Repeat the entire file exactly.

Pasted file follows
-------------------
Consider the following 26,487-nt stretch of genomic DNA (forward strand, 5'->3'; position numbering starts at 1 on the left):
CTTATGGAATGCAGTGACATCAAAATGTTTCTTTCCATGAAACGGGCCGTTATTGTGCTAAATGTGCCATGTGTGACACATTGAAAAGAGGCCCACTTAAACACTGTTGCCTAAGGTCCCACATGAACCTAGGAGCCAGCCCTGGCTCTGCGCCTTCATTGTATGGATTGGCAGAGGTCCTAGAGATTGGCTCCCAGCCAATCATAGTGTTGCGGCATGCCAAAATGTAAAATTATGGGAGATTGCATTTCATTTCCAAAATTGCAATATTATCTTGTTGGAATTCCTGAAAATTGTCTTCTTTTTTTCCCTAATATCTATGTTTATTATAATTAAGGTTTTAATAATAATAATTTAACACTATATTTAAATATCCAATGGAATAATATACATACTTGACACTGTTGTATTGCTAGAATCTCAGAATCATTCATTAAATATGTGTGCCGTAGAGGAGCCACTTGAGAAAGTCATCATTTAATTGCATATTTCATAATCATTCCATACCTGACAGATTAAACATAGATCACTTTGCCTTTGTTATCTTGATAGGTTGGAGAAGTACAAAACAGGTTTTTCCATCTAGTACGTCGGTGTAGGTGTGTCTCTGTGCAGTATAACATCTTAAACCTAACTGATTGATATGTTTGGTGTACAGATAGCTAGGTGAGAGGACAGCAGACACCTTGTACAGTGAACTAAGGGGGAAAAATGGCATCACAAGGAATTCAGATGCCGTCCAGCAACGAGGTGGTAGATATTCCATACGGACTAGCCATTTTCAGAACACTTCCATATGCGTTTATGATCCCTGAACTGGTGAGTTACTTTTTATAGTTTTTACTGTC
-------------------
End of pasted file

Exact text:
Consider the following 26,487-nt stretch of genomic DNA (forward strand, 5'->3'; position numbering starts at 1 on the left):
CTTATGGAATGCAGTGACATCAAAATGTTTCTTTCCATGAAACGGGCCGTTATTGTGCTAAATGTGCCATGTGTGACACATTGAAAAGAGGCCCACTTAAACACTGTTGCCTAAGGTCCCACATGAACCTAGGAGCCAGCCCTGGCTCTGCGCCTTCATTGTATGGATTGGCAGAGGTCCTAGAGATTGGCTCCCAGCCAATCATAGTGTTGCGGCATGCCAAAATGTAAAATTATGGGAGATTGCATTTCATTTCCAAAATTGCAATATTATCTTGTTGGAATTCCTGAAAATTGTCTTCTTTTTTTCCCTAATATCTATGTTTATTATAATTAAGGTTTTAATAATAATAATTTAACACTATATTTAAATATCCAATGGAATAATATACATACTTGACACTGTTGTATTGCTAGAATCTCAGAATCATTCATTAAATATGTGTGCCGTAGAGGAGCCACTTGAGAAAGTCATCATTTAATTGCATATTTCATAATCATTCCATACCTGACAGATTAAACATAGATCACTTTGCCTTTGTTATCTTGATAGGTTGGAGAAGTACAAAACAGGTTTTTCCATCTAGTACGTCGGTGTAGGTGTGTCTCTGTGCAGTATAACATCTTAAACCTAACTGATTGATATGTTTGGTGTACAGATAGCTAGGTGAGAGGACAGCAGACACCTTGTACAGTGAACTAAGGGGGAAAAATGGCATCACAAGGAATTCAGATGCCGTCCAGCAACGAGGTGGTAGATATTCCATACGGACTAGCCATTTTCAGAACACTTCCATATGCGTTTATGATCCCTGAACTGGTGAGTTACTTTTTATAGTTTTTACTGTC